Picture this. You’re on a boat at sea that springs a leak. Your team is bailing frantically – but this will only keep the boat afloat for a short while. How can you save your boat and your crew from drowning? You need to identify the cause, size and severity of the leak. Then you need to fix the leak – preferably in such a way as can be repeated quickly and easily if another one occurs. Ideally, you can prevent future leaks from ever happening.
When it comes to cybersecurity, too many organisations focus on finding more ‘pairs of hands’ to undertake the equivalent of bailing frantically. However, many organisations fail to retain enough security professionals to support this approach.
Eighty one percent of Australia and New Zealand respondents to a recent survey conducted by the Ponemon Institute said their organisations did not have enough staff to patch fast enough to prevent a data breach. Even more worryingly, Australian organisatons reported the second lowest levels of security staffing globally, at 15 people on average, less than half the average number in the US (39 people).
For those companies aiming to bring more people on board, the global shortage of qualified security professionals means the task is likely to become even more time-consuming and expensive.
According to the Australian Cyber Security Growth Network Ltd (ACSGN), several industry surveys confirm the drought of job-ready cybersecurity professionals in Australia is ‘among the worst in the world’. The domestic cybersecurity industry needs to employ at least 11,000 additional workers over the next decade, the ACSGN says.
But more staff isn’t always the answer: obstacles to success often sit with processes rather than people. According to Ponemon’s research, 65% of respondents in ANZ said their organisations were at a disadvantage in responding to vulnerabilities because they used manual processes and; 56% of respondents agreed that IT security spent more time navigating manual processes than responding to vulnerabilities.
The reliance of security teams on tracking threats manually, through emails or spreadsheets, inevitably leads to issues slipping through the cracks. It’s likely no coincidence that Australian orgniasations suffered the highest level of data breaches in the world – 52% have been breached in the past year – when they also reported the highest level of manual threat tracking, at levels over 10% higher than the global average.
These process deficiencies were a major contributor to inefficiencies and high costs in keeping organisations secure: Australian organisations surveyed spent an average of 16,848 hours per year and $US1,053,000 per year preventing, detecting and remediating vulnerabilities.
Organisations need to move from a ‘keep bailing’ approach to cybersecurity, to a more efficient, cost-effective approach to preventing and resolving security issues. And with the volume of cyberattacks increasing, there is an urgent need to adopt a new approach is increasing. Companies also have less time to prevent attacks, not least because cyber criminals are already using automation technologies like machine learning and AI to develop their offensive capabilities.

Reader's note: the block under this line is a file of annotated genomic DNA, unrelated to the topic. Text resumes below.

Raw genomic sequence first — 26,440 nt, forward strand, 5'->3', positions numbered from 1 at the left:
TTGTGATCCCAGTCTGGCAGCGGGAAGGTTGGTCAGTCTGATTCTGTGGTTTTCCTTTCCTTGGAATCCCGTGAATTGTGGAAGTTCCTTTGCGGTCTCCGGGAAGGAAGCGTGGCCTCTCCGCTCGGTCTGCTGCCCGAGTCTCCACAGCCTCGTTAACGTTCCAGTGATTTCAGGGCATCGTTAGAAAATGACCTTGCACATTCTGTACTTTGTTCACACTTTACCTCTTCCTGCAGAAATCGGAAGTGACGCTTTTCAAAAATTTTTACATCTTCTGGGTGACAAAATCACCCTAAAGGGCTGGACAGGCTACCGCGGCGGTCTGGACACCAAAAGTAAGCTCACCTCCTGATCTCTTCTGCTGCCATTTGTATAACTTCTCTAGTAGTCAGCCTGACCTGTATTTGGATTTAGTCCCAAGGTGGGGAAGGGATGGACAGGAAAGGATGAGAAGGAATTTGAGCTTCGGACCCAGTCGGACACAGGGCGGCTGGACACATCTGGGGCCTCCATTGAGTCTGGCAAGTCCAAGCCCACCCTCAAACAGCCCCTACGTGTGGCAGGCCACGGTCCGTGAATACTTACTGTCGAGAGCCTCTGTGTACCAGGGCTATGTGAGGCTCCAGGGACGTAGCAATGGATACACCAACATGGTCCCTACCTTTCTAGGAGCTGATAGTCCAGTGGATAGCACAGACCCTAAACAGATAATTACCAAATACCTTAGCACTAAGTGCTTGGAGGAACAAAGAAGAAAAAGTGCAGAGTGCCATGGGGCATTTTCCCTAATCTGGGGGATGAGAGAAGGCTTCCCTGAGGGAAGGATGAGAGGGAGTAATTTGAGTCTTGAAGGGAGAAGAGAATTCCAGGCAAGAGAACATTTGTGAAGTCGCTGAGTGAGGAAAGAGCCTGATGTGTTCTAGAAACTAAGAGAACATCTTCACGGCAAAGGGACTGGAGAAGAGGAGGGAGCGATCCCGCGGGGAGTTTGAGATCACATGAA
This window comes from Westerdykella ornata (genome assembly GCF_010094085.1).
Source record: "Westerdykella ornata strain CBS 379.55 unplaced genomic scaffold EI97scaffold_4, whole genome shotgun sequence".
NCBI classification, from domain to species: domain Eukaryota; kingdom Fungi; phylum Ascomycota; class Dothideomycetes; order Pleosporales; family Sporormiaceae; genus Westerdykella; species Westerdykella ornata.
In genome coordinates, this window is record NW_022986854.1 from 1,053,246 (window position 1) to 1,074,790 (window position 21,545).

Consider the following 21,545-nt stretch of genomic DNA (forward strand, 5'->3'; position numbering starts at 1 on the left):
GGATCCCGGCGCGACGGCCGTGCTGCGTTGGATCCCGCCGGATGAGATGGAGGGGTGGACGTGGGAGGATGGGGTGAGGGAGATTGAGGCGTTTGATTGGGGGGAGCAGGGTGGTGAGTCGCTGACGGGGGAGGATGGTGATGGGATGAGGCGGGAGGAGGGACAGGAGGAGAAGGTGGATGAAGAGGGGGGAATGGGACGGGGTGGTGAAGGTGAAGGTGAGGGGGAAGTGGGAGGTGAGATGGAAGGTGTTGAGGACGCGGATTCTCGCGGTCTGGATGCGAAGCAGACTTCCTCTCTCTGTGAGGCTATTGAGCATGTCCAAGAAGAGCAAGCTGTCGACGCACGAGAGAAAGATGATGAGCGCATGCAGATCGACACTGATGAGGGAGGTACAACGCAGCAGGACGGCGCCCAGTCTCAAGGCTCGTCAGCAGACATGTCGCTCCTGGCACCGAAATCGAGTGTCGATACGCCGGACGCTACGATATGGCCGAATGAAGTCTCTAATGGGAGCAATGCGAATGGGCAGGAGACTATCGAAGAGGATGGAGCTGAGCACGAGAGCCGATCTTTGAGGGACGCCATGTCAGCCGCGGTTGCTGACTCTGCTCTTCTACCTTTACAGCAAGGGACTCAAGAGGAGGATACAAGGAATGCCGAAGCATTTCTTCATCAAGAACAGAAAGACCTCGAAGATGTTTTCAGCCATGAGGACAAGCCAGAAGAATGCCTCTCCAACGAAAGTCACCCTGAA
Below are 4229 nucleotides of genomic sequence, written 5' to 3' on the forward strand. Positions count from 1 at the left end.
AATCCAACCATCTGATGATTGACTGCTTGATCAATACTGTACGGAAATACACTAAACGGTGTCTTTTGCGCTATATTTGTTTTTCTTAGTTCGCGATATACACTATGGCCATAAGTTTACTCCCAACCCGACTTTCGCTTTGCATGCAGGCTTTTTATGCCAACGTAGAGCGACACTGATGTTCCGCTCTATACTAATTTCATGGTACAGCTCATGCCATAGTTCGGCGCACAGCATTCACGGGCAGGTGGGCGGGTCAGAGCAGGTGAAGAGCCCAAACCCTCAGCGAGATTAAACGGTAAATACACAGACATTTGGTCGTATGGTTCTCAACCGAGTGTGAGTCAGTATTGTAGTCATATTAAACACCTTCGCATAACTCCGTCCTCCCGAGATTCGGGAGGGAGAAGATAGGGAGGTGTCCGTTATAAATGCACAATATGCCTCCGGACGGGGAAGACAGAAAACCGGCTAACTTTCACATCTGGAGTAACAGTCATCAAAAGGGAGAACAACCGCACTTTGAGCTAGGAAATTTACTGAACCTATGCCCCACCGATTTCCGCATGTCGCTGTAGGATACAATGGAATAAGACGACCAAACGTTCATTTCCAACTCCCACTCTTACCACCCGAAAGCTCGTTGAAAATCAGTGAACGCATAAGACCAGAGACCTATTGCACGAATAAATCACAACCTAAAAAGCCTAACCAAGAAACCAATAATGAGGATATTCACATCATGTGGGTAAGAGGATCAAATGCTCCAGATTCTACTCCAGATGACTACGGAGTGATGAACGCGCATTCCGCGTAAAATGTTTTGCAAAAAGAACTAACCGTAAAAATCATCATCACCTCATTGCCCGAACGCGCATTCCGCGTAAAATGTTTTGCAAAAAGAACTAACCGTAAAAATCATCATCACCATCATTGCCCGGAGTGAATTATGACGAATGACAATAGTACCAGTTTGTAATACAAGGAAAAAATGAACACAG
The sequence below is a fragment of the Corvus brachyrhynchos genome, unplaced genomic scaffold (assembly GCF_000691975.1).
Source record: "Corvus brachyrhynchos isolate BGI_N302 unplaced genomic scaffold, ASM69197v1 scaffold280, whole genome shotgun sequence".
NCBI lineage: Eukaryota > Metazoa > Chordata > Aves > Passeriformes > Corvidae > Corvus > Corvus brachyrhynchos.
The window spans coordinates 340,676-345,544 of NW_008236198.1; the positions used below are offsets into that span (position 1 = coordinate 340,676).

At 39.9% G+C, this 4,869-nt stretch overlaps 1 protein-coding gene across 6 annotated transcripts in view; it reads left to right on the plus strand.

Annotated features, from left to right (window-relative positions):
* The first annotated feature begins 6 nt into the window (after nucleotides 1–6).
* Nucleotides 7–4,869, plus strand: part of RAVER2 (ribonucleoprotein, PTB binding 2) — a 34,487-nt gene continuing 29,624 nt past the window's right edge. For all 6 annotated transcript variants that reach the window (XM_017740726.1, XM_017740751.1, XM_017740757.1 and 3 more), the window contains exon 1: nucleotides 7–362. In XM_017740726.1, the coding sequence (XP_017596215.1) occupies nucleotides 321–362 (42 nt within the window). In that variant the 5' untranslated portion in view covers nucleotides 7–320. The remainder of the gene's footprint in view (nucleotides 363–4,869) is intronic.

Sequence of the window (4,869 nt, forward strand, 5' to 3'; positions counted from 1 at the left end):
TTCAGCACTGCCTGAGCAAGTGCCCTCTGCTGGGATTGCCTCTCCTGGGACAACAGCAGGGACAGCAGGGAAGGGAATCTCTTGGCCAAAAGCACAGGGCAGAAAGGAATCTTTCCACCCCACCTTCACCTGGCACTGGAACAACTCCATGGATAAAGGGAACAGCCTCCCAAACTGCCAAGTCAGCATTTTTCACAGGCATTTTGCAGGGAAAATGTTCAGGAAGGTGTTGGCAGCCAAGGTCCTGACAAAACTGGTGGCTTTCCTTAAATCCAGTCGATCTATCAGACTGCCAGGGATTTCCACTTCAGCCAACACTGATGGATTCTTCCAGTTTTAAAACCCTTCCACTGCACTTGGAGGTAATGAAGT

By taking the following steps, organisations can apply automation to create a robust, efficient and effective security hygiene model:
1. Take an unbiased inventory of vulnerability response capabilities.
You should identify your organisation’s pain points. Does the organisation experience challenges in cross-department coordination; lack of visibility across assets and applications; or an inability to track the vulnerability lifecycle?
Estimate your existing risk and apply a score across each of these areas. Doing so will give your organisation a platform from which to improve.
2. Accelerate time-to-benefit by tackling low-hanging fruit first.
The acquisition of a vulnerability scanner should be a top priority: if your organisation isn’t scanning for vulnerabilities using a tool that provides internal and external scans, it should be. This tool should also provide authentication scans..
3. Regain time lost coordinating by breaking down data barriers between security and IT.
Organisations should create a common view that combines vulnerability and IT configuration data—ideally using a single platform. This lays the foundation for more advanced capabilities, such as prioritising vulnerabilities based on business systems impacted, and routing vulnerabilities to the right IT system owners for patching.
Implementing tools that automate the management of key patching processes can reduce the time and resources required for these tasks, as well as reducing the cost of preventing, detecting and remediating vulnerabilities.
4. Define and optimise end-to-end vulnerability response processes – then automate, automate, automate.
Implementing repeatable vulnerability response processes increases accuracy, reduces risk and eliminates the need for repetitive work. Adding workflow and automation to these processes can drive significant efficiencies, accelerating patching times and reducing staffing requirements.
Giving security teams and IT teams a shared view of these processes, will situational awareness by providing dashboards and heat maps.
5. Retain talent by focusing on culture and environment.
By breaking down internal barriers, creating optimised processes, and automating mundane work, your security teams can dramatically increase job satisfaction and eliminate frustration—making your organisation a preferred place to work.
By acting on these tips, your organisation can transition from bailing frantically to speeding serenely across calm waters to a successful future. This is all the more important in an environment of increasingly rigorous obligations to protect customer data and notify customers of any breaches that impact them.